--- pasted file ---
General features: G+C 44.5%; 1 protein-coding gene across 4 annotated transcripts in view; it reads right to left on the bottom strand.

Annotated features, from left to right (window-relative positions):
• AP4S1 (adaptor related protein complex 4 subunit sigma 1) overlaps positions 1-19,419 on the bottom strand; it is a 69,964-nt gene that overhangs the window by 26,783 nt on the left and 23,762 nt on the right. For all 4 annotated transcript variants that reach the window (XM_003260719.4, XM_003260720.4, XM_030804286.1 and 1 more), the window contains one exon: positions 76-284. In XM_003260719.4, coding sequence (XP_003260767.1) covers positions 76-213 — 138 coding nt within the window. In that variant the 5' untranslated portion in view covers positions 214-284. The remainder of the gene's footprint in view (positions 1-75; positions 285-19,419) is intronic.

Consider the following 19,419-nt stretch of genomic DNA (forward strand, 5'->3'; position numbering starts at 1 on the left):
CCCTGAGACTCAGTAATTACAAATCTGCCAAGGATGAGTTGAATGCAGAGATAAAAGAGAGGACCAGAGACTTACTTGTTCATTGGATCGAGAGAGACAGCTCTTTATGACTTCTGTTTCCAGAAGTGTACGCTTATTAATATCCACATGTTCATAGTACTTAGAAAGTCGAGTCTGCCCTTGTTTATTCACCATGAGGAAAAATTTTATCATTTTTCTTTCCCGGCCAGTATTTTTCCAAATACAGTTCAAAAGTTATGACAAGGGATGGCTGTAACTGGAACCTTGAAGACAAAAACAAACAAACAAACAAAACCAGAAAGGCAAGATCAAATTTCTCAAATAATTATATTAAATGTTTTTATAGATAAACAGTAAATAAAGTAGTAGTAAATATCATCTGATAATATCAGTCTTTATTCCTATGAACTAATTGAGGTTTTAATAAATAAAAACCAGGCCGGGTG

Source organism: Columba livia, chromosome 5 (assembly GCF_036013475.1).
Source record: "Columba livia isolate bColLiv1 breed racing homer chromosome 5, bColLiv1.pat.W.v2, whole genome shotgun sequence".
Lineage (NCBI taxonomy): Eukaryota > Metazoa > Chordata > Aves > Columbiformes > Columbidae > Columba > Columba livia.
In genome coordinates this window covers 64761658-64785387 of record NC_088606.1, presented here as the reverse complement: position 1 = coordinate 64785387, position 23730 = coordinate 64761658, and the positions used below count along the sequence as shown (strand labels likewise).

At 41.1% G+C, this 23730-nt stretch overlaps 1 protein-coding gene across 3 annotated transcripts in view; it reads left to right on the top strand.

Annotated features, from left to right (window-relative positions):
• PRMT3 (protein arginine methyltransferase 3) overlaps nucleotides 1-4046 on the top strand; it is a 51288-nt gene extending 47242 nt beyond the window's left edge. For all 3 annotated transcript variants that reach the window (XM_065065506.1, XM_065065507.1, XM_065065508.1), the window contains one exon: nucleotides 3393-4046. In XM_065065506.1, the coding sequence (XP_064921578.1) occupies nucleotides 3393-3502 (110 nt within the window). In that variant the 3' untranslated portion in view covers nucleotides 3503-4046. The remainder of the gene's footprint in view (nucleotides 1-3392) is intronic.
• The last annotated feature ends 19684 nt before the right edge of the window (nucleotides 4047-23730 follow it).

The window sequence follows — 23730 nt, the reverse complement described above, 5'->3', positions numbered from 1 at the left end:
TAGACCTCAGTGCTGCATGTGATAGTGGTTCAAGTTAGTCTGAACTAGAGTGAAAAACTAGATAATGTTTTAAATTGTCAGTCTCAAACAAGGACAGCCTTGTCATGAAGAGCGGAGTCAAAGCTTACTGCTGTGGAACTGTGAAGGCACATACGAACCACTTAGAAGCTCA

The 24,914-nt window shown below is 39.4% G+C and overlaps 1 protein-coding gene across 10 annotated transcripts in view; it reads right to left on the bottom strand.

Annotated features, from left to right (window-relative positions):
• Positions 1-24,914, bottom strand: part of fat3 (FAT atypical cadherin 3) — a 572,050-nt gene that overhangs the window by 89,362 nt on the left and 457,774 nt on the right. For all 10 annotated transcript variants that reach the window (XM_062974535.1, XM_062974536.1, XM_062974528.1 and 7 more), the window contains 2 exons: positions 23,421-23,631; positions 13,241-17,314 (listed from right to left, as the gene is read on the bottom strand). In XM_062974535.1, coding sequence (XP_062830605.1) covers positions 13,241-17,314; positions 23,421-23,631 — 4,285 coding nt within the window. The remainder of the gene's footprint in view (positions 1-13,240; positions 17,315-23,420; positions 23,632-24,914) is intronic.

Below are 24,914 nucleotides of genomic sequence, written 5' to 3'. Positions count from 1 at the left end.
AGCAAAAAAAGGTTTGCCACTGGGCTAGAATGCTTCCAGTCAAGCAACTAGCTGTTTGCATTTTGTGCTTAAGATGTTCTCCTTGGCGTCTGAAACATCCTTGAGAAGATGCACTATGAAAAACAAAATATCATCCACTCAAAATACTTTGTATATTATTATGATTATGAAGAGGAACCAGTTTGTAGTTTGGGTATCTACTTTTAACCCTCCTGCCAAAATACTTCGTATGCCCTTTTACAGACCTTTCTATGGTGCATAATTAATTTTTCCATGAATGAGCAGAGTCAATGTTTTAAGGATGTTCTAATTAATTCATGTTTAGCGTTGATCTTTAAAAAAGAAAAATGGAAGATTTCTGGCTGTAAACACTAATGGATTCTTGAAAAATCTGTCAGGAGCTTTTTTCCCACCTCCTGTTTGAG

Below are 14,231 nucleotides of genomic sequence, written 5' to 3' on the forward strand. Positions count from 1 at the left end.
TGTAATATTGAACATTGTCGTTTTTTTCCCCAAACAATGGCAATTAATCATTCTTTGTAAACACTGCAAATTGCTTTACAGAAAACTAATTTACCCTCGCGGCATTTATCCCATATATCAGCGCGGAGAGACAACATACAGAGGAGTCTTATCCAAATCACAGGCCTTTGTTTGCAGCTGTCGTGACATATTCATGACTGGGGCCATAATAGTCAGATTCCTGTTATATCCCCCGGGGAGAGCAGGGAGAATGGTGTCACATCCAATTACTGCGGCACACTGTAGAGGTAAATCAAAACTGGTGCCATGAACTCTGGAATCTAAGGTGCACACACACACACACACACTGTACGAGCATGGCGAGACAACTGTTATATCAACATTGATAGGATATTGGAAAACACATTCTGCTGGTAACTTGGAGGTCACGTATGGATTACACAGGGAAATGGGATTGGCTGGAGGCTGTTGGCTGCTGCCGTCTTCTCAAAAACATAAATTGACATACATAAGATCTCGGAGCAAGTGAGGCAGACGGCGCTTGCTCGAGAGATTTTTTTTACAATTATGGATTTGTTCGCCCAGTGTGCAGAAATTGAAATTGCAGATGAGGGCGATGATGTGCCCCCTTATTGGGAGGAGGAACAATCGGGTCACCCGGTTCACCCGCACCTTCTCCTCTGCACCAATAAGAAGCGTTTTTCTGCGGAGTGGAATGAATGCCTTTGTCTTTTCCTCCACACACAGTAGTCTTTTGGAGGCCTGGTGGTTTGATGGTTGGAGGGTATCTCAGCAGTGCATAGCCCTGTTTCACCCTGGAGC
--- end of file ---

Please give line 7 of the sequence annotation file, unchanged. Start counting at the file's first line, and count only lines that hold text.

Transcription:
Source record: "Columba livia isolate bColLiv1 breed racing homer chromosome 5, bColLiv1.pat.W.v2, whole genome shotgun sequence".